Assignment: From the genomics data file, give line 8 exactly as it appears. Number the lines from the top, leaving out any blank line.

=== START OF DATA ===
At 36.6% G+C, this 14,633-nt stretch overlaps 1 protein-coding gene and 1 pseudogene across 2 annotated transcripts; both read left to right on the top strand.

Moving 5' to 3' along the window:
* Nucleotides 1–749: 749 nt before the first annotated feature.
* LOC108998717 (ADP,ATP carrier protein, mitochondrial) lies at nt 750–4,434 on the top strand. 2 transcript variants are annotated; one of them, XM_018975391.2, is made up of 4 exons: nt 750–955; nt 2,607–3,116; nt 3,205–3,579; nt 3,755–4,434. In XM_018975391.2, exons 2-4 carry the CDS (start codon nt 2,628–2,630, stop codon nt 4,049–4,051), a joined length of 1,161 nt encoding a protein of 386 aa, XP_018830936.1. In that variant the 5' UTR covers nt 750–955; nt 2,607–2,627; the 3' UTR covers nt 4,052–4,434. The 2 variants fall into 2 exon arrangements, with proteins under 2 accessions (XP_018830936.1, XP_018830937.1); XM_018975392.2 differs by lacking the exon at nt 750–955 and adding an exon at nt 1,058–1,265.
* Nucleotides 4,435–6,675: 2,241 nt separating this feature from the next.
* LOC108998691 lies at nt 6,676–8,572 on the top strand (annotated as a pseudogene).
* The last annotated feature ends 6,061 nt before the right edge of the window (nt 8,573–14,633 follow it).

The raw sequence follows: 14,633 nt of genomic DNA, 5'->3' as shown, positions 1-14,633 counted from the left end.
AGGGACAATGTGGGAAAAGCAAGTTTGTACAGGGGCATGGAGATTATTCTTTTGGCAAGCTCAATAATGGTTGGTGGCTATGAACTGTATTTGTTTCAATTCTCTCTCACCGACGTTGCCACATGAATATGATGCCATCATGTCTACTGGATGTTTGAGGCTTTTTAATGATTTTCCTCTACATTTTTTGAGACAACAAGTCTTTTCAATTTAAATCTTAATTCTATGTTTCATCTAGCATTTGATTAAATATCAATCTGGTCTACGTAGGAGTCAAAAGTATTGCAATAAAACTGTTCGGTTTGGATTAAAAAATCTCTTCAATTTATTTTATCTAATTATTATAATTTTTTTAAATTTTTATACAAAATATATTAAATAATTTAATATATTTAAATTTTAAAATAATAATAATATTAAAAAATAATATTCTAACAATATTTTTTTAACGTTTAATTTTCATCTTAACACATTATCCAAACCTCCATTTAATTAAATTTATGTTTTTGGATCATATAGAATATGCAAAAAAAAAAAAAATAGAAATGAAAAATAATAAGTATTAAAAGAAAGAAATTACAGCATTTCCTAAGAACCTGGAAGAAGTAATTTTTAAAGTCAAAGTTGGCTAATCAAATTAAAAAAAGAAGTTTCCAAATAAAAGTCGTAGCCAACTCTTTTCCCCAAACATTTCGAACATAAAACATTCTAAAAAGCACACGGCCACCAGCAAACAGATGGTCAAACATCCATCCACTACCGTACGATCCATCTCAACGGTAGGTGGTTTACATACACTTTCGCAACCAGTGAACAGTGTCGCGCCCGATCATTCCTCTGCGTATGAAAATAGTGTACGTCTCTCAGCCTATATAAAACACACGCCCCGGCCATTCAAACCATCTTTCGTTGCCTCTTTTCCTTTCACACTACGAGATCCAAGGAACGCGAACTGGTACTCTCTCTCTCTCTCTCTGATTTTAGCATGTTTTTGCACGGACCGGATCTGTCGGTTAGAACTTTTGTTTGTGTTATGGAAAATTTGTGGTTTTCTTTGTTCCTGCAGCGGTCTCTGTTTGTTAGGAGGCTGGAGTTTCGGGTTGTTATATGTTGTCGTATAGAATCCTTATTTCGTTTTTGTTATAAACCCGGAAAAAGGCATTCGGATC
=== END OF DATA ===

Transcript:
The raw sequence follows: 14,633 nt of genomic DNA, 5'->3' as shown, positions 1-14,633 counted from the left end.